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Florida vs. Georgia, Rapid Recap: Gators miss chances to dance in Cocktail Party

Missed chances and a slow start doomed Florida against Georgia.

Kim Klement-USA TODAY Sports

Florida lost to Georgia, 23-20, on Saturday. You can relive the game through our Game Thread, if you're a masochist. The Rapid Recap is our comprehensive first look before a second full viewing of each Gators game. It will usually run within 24 hours of the game's end.

Even for a Florida team that has made a habit of spinning tales of two halves, Saturday's loss to Georgia was an object lesson in the dramatic differences between the beginning and the end of the game. And for the Gators, the beginning was bad, and the end was bad, and the in-between wasn't enough to make up for them.

How Florida Lost

Too deep a hole

Florida lost this game in its first half, and maybe in its first 15 minutes and 23 seconds. That's how long it took Georgia to build a 20-0 lead that would turn into a 23-3 halftime lead, three points larger than any halftime deficit Florida has overcome since at least 1966. And though this Gators team rallied in a way I didn't think it could, that canyon was just too big for the Gators, as they dug deep throughout the next 45 minutes of game clock, but came up just short of critical stops and just shy of a share of the lead throughout the fourth quarter.


Fightin' the Dawgs

I didn't like that Florida got itself drawn into a chippy game against Georgia that featured dirty play on both sides. I didn't like that all-around good guy Solomon Patton, clearly keyed up to play the team that ended his season last year, was chirping from his first kick return, and never stopped. I definitely didn't like Dante Fowler, Jr. putting his fingers all over Todd Gurley's facemask, and maybe in it.

But I loved how Florida fought back from adversity beyond even what this adversity-drenched team had previously experienced to make a game out of what should really have been a blowout.

Florida played poorly in the first half for that 15:23 stretch and even a little more, and Georgia could easily have been up 27 or 30 points at halftime. Florida's defense had no answers for Todd Gurley, especially early, and couldn't pressure Aaron Murray at all — until it did exactly that when it had. And Florida's offense felt mostly like a slightly better version of the one that we've seen since Tyler Murphy's been helming it, with steady production on nipping plays moving the sticks for long, long drives; its one truly huge play came on a drive that produced no points.

Still, the Gators made it all work, and stayed in the game until a penalty with under a minute left finished them off. As I wrote yesterday, moral victories are not real ones — but you would have to have Eternal Sunshine of the Spotless Mind-style technology to pry the pride this team filled me with yesterday from my brain. Rarely, over the last few years, have I wished I were at a Florida game that I was not at, but I really, really wanted to be in Jacksonville yesterday, and I had only the faintest flicker of hope that that would be the case after the dismal start to the game.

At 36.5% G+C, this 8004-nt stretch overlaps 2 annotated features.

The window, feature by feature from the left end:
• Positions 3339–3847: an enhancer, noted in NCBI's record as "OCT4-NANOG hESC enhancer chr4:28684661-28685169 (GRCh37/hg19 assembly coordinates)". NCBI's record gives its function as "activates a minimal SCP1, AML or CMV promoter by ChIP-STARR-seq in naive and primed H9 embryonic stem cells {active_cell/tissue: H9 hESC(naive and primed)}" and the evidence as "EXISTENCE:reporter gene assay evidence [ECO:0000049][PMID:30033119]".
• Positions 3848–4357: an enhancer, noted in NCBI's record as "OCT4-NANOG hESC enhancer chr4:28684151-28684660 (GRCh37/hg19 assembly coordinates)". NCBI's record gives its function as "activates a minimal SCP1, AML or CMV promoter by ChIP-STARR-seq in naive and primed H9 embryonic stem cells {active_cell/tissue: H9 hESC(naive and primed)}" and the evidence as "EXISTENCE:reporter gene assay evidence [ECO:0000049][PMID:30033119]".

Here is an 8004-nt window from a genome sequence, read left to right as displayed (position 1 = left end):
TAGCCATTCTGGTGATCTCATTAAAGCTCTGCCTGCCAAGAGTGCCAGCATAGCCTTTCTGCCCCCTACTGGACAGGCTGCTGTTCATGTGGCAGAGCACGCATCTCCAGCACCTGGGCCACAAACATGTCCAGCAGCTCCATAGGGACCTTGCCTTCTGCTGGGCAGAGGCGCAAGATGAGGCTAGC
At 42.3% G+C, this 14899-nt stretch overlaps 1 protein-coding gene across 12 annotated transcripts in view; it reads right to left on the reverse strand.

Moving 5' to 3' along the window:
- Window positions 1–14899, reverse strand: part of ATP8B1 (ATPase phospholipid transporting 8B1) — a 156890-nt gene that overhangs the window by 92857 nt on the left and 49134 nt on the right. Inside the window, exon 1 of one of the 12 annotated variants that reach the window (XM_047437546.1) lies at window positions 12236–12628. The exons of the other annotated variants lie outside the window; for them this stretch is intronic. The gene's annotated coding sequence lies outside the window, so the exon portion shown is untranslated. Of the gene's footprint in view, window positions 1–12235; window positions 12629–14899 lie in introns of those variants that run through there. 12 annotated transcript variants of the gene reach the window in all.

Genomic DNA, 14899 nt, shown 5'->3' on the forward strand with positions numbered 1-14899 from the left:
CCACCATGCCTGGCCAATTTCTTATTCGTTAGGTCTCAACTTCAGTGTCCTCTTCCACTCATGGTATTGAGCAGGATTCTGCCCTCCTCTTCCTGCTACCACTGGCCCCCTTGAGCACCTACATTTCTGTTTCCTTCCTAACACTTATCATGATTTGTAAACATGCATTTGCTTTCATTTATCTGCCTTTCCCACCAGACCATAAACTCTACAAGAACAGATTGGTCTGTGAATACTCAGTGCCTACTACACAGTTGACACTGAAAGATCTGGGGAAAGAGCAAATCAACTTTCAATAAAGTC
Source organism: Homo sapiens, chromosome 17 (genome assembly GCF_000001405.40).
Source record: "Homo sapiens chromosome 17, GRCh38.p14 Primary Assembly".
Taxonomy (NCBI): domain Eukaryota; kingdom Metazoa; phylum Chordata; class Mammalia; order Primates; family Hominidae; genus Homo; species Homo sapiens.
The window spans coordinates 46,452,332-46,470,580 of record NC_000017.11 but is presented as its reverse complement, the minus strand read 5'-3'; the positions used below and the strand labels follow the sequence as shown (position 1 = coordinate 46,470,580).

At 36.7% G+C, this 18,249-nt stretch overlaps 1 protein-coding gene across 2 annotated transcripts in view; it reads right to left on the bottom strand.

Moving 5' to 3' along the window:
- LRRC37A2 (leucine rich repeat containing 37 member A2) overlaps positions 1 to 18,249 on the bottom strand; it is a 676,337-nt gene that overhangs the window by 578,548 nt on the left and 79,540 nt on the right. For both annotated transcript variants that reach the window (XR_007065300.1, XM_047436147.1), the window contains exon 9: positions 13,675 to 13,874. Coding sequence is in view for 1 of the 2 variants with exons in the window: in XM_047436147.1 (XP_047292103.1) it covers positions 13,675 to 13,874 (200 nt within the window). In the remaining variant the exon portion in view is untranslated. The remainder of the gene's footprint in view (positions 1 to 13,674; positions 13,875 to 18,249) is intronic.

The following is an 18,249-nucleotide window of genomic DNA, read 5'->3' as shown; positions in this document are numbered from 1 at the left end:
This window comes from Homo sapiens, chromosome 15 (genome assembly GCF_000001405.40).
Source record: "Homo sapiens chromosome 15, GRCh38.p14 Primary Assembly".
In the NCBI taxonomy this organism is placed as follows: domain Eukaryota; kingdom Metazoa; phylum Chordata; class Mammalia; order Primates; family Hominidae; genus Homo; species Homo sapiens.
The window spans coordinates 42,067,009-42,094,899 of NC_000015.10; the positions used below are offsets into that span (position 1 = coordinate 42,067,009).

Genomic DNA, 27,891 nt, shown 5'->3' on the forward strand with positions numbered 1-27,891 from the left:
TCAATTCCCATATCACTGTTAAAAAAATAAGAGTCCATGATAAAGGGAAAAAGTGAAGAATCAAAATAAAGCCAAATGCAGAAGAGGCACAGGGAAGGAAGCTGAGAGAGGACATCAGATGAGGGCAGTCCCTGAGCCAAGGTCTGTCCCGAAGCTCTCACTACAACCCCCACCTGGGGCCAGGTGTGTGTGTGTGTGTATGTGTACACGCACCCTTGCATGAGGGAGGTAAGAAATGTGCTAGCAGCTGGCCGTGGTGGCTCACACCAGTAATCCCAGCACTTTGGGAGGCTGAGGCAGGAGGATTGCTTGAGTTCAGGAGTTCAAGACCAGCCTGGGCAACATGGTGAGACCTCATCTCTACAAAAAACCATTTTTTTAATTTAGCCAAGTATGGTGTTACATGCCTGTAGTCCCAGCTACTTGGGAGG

There's no one player, coach, or person responsible for that; it was a team effort. And Florida lost, but it lost as a team in this game, going down swinging (literally, in some cases) and clawing. This team will not be going gently into that good night, even as every sign from the football gods suggests it should, and I'm damn proud of that.

Loucheiz Purifoy, the assassin

Purifoy was much better in coverage against Georgia this year than last, giving up no catches that I could recall after my first viewing and ceding the Aaron Murray Memorial Picked-On Corner Award to Vernon Hargreaves III. And he also got to do the one thing he does best: Blitz off the corner.

Purifoy roared off the corner unblocked in the third quarter, getting to Murray in a couple of seconds for a safety that ended up swinging 10 points Florida's way, given the two points on the play and the subsequent touchdown drive. He is a playmaker, and that was a big play, and he made it like no other Florida player would have. It's been an up-and-down year for Purifoy, but, my goodness, the ups.


Suddenly, an offensive line exists

I didn't think Florida's offensive line was going to be better without D.J. Humprhies. But it was. I didn't think Trenton Brown was going to be able to stay in front of quicker rushers. But he did. And I didn't think Tyler Moore would do much of anything at left tackle. But he did.

Florida mostly handled Georgia's rush, which is the best part of its much-maligned defense, and gave Murphy clean pockets to work from all day. It gave him time to hit Quinton Dunbar for an 83-yard pass play that tied Chris Rainey's catch-and-run against Tennessee in 2011 for the longest completion by Florida in a decade. The mistakes made in the passing game were mostly on Murphy (with a couple on his receivers) for a change, and though Murphy's mistakes were frequently costly, it's actually sort of refreshing that he's getting more chances to make them, because those are also chances to connect for big plays.